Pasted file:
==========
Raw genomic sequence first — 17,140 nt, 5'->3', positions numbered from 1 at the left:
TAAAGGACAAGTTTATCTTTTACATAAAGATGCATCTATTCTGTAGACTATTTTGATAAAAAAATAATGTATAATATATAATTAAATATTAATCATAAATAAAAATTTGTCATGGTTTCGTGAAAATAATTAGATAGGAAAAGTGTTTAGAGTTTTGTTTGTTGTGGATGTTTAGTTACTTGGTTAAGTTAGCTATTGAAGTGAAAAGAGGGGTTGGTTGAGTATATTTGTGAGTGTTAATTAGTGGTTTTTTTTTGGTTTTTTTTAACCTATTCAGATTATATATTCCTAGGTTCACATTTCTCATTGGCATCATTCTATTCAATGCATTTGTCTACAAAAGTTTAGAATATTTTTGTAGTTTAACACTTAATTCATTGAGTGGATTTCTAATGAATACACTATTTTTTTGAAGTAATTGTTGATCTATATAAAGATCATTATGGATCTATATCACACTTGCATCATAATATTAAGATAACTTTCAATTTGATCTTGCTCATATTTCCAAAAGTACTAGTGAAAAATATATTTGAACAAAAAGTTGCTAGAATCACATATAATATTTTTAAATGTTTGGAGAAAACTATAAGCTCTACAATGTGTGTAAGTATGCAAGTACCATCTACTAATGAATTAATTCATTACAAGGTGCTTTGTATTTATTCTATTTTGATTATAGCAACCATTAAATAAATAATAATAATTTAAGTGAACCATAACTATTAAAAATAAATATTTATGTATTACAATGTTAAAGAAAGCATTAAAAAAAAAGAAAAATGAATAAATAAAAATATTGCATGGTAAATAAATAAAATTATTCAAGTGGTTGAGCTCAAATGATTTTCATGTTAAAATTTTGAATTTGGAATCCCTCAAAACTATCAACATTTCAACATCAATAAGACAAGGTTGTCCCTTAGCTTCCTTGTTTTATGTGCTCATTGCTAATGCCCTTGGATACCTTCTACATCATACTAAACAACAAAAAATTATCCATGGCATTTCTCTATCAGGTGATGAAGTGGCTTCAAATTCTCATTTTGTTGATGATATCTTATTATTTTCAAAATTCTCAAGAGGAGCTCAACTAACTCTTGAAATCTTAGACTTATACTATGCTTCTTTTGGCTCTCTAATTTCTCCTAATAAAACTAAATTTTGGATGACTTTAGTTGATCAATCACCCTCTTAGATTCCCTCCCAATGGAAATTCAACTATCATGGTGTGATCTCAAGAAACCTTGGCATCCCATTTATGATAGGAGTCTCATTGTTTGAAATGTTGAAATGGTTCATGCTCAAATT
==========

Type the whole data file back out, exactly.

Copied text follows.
Raw genomic sequence first — 17,140 nt, 5'->3', positions numbered from 1 at the left:
TAAAGGACAAGTTTATCTTTTACATAAAGATGCATCTATTCTGTAGACTATTTTGATAAAAAAATAATGTATAATATATAATTAAATATTAATCATAAATAAAAATTTGTCATGGTTTCGTGAAAATAATTAGATAGGAAAAGTGTTTAGAGTTTTGTTTGTTGTGGATGTTTAGTTACTTGGTTAAGTTAGCTATTGAAGTGAAAAGAGGGGTTGGTTGAGTATATTTGTGAGTGTTAATTAGTGGTTTTTTTTTGGTTTTTTTTAACCTATTCAGATTATATATTCCTAGGTTCACATTTCTCATTGGCATCATTCTATTCAATGCATTTGTCTACAAAAGTTTAGAATATTTTTGTAGTTTAACACTTAATTCATTGAGTGGATTTCTAATGAATACACTATTTTTTTGAAGTAATTGTTGATCTATATAAAGATCATTATGGATCTATATCACACTTGCATCATAATATTAAGATAACTTTCAATTTGATCTTGCTCATATTTCCAAAAGTACTAGTGAAAAATATATTTGAACAAAAAGTTGCTAGAATCACATATAATATTTTTAAATGTTTGGAGAAAACTATAAGCTCTACAATGTGTGTAAGTATGCAAGTACCATCTACTAATGAATTAATTCATTACAAGGTGCTTTGTATTTATTCTATTTTGATTATAGCAACCATTAAATAAATAATAATAATTTAAGTGAACCATAACTATTAAAAATAAATATTTATGTATTACAATGTTAAAGAAAGCATTAAAAAAAAAGAAAAATGAATAAATAAAAATATTGCATGGTAAATAAATAAAATTATTCAAGTGGTTGAGCTCAAATGATTTTCATGTTAAAATTTTGAATTTGGAATCCCTCAAAACTATCAACATTTCAACATCAATAAGACAAGGTTGTCCCTTAGCTTCCTTGTTTTATGTGCTCATTGCTAATGCCCTTGGATACCTTCTACATCATACTAAACAACAAAAAATTATCCATGGCATTTCTCTATCAGGTGATGAAGTGGCTTCAAATTCTCATTTTGTTGATGATATCTTATTATTTTCAAAATTCTCAAGAGGAGCTCAACTAACTCTTGAAATCTTAGACTTATACTATGCTTCTTTTGGCTCTCTAATTTCTCCTAATAAAACTAAATTTTGGATGACTTTAGTTGATCAATCACCCTCTTAGATTCCCTCCCAATGGAAATTCAACTATCATGGTGTGATCTCAAGAAACCTTGGCATCCCATTTATGATAGGAGTCTCATTGTTTGAAATGTTGAAATGGTTCATGCTCAAATT